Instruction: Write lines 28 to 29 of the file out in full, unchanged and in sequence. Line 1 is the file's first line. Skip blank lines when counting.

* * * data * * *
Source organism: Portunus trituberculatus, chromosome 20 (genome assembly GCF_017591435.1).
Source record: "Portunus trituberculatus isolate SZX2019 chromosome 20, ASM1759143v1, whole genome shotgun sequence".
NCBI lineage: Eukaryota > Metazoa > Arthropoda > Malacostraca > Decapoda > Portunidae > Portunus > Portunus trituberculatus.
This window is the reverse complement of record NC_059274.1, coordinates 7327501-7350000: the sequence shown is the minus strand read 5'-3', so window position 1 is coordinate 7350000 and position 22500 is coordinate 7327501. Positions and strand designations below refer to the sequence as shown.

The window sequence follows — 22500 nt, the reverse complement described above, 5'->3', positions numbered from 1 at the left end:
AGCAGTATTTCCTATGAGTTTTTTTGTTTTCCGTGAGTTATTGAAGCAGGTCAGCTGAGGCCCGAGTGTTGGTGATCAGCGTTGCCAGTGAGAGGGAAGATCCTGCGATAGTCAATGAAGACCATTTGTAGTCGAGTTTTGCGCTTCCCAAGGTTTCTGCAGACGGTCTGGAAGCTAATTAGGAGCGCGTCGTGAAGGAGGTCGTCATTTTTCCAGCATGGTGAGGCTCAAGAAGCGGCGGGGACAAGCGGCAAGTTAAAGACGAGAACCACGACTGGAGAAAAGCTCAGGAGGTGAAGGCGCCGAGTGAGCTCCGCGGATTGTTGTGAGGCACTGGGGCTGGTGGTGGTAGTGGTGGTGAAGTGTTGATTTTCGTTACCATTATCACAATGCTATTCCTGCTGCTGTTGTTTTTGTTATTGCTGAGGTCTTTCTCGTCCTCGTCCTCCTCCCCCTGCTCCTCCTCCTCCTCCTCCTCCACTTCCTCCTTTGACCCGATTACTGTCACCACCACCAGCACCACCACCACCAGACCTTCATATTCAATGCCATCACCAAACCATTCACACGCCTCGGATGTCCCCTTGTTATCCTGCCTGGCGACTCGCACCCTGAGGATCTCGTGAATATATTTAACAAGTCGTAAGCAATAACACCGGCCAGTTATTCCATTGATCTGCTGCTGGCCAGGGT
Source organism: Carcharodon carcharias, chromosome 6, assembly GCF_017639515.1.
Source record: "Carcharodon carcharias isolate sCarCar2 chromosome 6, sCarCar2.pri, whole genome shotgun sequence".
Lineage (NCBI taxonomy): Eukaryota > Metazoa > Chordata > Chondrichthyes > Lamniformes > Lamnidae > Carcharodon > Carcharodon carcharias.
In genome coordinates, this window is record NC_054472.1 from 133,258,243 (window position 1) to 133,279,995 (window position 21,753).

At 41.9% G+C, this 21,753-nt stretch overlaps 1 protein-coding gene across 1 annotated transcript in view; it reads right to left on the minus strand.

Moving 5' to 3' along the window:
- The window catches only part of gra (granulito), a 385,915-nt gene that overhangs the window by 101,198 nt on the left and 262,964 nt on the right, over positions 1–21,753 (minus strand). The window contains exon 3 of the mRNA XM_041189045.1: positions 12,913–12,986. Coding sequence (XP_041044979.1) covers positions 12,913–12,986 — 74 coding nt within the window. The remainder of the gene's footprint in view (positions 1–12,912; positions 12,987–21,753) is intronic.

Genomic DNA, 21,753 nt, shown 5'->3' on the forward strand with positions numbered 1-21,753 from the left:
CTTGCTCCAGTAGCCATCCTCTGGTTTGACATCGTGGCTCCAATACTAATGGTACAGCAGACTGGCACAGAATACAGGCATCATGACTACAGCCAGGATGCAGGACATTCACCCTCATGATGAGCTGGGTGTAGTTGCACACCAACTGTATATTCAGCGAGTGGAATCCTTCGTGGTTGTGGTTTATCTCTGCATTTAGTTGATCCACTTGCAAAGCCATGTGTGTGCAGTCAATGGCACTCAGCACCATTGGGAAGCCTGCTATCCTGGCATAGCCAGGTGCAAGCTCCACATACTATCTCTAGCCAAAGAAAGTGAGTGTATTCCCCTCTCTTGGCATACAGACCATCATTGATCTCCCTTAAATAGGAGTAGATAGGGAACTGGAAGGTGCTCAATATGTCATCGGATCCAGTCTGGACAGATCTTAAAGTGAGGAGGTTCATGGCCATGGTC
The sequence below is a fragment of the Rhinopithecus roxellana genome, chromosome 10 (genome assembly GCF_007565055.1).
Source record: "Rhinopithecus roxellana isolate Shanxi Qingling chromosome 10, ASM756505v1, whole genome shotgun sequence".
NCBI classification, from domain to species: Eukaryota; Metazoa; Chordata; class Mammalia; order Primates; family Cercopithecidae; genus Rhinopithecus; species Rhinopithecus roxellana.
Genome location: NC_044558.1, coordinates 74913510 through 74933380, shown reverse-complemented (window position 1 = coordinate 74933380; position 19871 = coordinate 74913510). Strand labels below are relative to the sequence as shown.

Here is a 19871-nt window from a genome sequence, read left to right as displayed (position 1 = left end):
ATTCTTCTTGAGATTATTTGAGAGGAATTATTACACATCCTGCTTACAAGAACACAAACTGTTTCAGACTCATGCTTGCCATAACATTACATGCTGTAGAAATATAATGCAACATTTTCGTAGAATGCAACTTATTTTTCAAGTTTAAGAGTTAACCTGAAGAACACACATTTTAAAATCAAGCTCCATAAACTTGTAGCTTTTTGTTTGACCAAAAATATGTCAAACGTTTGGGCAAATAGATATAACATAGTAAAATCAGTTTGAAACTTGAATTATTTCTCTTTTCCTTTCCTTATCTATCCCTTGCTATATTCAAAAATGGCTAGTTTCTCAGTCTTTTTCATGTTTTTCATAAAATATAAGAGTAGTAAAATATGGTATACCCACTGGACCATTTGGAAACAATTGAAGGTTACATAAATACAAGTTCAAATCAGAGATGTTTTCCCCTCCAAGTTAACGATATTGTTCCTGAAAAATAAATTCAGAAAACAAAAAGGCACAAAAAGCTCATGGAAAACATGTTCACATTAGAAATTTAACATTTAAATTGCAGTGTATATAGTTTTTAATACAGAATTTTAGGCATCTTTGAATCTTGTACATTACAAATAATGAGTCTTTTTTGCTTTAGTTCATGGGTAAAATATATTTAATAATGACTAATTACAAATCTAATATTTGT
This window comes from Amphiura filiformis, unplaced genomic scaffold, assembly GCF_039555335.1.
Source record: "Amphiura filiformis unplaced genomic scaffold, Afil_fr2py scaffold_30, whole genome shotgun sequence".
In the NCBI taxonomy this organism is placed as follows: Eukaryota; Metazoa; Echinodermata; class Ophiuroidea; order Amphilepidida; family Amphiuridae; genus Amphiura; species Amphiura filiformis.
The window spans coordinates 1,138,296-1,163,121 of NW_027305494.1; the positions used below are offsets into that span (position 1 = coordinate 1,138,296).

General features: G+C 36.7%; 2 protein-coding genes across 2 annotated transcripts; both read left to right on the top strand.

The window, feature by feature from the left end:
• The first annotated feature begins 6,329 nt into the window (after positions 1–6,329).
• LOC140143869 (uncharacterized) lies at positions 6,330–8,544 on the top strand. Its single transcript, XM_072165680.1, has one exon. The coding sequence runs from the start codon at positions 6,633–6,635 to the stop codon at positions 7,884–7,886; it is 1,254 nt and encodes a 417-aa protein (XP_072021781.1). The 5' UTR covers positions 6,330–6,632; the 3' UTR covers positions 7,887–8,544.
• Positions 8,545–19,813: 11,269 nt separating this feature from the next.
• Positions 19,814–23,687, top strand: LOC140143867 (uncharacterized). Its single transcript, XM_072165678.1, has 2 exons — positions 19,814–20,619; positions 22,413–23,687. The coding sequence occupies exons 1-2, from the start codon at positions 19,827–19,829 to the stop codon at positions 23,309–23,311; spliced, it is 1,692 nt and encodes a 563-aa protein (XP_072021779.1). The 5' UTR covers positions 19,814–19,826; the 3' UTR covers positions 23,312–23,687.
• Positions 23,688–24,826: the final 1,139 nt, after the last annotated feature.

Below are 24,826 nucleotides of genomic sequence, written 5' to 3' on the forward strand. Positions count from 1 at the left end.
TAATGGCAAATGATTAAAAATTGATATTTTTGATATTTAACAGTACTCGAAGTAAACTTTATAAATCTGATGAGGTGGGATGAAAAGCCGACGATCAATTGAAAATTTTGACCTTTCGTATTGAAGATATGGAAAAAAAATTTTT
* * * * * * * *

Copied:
• The first annotated feature begins 6,329 nt into the window (after positions 1–6,329).
• LOC140143869 (uncharacterized) lies at positions 6,330–8,544 on the top strand. Its single transcript, XM_072165680.1, has one exon. The coding sequence runs from the start codon at positions 6,633–6,635 to the stop codon at positions 7,884–7,886; it is 1,254 nt and encodes a 417-aa protein (XP_072021781.1). The 5' UTR covers positions 6,330–6,632; the 3' UTR covers positions 7,887–8,544.